State Pension: Expert outlines criteria to qualify
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Britons are able to start claiming the regular payments when they reach the state pension age of 66 years old and have paid at least 10 years of National Insurance Contributions (NICs). Tax codes outline how much an employer or pension provider should be taken for tax purposes from a person’s wages or pension. The Department for Work and Pensions (DWP) notifies HMRC automatically once a person has decided to claim their state pension.
This should happen about five weeks before a person reaches state pension age.
State Pension income is taxable income however Britons do not pay tax on it if it is below the personal allowance threshold of £12,570.
In 2022-23, people who receive just a state pension get £185.15 a week which is £9,627.80 a year.
If a person has other income streams, such as rental property, which take it above the threshold then the person will need to fill out a self assessment tax return in order to pay the correct amount of tax on their income.
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Her Majesty’s Revenue and Customs (HMRC) is responsible for sorting and allocating tax codes to each Briton both in work and in retirement, ensuring that they pay the correct amount of tax for their circumstances.
However, Britons are urged to always double check that their tax code is correct as errors can occur within the system and if HMRC does not have the correct up-to-date information.
If HMRC has the wrong information, they will put a person on an emergency tax code.
Britons can find what tax code they are on through their personal tax account, through their payslip, or by contacting the tax authority.
If on an emergency tax code, the tax code will show either 1257 W1, 1257 M1, or 1257 X.
HMRC states on its website that emergency tax codes are “temporary measures”.
It said “HMRC will usually update your tax code when you or your employer give them your correct details.
“If your change in circumstances means you have not paid the right amount of tax, you’ll stay on the emergency tax code until you’ve paid the correct tax for the year.”
Employers can also assist a person in updating their tax code by providing details to HMRC. This could be about a person’s previous income or pension.
The Low Incomes Tax Reform Group (LITRG) said that one of the main causes for tax code problems in the UK is that the DWP does not operate as a Pay as You Earn (PAYE) on a state pension.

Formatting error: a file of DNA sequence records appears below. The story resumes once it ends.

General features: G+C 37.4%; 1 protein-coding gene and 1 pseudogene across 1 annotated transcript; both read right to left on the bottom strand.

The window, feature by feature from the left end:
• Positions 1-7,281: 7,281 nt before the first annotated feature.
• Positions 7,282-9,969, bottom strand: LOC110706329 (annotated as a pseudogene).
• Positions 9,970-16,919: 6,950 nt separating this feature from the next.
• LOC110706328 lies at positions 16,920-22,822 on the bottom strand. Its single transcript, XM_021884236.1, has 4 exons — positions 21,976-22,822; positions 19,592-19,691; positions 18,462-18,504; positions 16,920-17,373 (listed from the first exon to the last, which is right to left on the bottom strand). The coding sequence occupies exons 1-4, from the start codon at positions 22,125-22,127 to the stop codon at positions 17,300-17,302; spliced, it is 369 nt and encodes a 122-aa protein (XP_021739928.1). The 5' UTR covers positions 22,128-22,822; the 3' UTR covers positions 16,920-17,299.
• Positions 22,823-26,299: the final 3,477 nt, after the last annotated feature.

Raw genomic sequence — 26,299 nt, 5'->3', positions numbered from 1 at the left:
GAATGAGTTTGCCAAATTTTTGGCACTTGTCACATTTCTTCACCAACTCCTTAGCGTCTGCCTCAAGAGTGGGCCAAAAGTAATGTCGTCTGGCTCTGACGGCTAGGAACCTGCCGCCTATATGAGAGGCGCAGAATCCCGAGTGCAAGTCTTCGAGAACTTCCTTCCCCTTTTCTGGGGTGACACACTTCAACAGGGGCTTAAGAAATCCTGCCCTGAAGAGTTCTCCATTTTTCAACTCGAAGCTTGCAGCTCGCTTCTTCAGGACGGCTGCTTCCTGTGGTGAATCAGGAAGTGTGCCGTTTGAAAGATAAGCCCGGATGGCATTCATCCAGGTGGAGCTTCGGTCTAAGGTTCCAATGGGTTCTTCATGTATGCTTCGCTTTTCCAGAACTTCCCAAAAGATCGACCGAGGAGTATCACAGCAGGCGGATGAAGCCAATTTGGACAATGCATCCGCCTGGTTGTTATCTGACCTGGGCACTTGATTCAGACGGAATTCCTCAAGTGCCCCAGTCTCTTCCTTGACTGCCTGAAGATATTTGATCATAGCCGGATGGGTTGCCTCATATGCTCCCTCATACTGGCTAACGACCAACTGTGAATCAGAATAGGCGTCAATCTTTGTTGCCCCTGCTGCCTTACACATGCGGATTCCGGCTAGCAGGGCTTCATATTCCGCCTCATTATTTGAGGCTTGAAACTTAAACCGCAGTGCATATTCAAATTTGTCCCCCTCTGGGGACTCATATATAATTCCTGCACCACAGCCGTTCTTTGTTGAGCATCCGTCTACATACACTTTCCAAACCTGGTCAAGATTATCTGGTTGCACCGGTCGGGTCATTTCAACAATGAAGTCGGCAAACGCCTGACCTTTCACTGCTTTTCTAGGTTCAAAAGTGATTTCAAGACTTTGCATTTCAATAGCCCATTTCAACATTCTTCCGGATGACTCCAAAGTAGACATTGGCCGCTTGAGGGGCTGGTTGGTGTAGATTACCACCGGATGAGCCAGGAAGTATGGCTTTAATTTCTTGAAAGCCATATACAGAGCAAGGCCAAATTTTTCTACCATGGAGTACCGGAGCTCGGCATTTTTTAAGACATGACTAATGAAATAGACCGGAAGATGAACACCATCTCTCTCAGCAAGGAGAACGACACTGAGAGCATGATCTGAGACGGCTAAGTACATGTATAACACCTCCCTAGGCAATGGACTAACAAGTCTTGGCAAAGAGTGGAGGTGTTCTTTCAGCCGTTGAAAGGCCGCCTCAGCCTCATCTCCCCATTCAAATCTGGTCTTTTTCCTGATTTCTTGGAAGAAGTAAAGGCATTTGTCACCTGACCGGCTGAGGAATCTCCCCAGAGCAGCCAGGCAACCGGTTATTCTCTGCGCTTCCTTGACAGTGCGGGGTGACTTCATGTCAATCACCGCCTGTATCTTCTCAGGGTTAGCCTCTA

Its website said: “This forces the PAYE system to collect tax on two sources of income through one tax code.
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“For example, you may pay tax on both your state pension and an occupational pension through the tax code issued for your occupational pension.”
The LITRG explained that in the first year of a person receiving their state pension, they will “more than likely receive payment for only part of the year”.
HMRC normally include a full year’s pension in a person’s tax coding notice and will then tell a person’s employer or pension payer to use a special type of code called a week one or month one code – to make sure that they pay the right amount of tax for what they received.
The group also highlight that adjustments may also be caused by employment, such as taxable benefits, special work allowances or subscriptions and may need to be reduced in the final year of work.
This is because if a person retires part way through a tax year, they will then be unlikely to require a full year’s adjustment to your tax code.
The group said: “In the second year after retirement, make sure that any adjustments that were due in earlier years from your prior employment are not being simply carried forward by HMRC, because you had them last year.
“For example, if your previous employer provided you with private medical insurance, you need to check that this benefit is not included in your coding notice for your pension.”
If people believe that their tax code is wrong, then they can update their details online in the tax code online service or by contacting HMRC.
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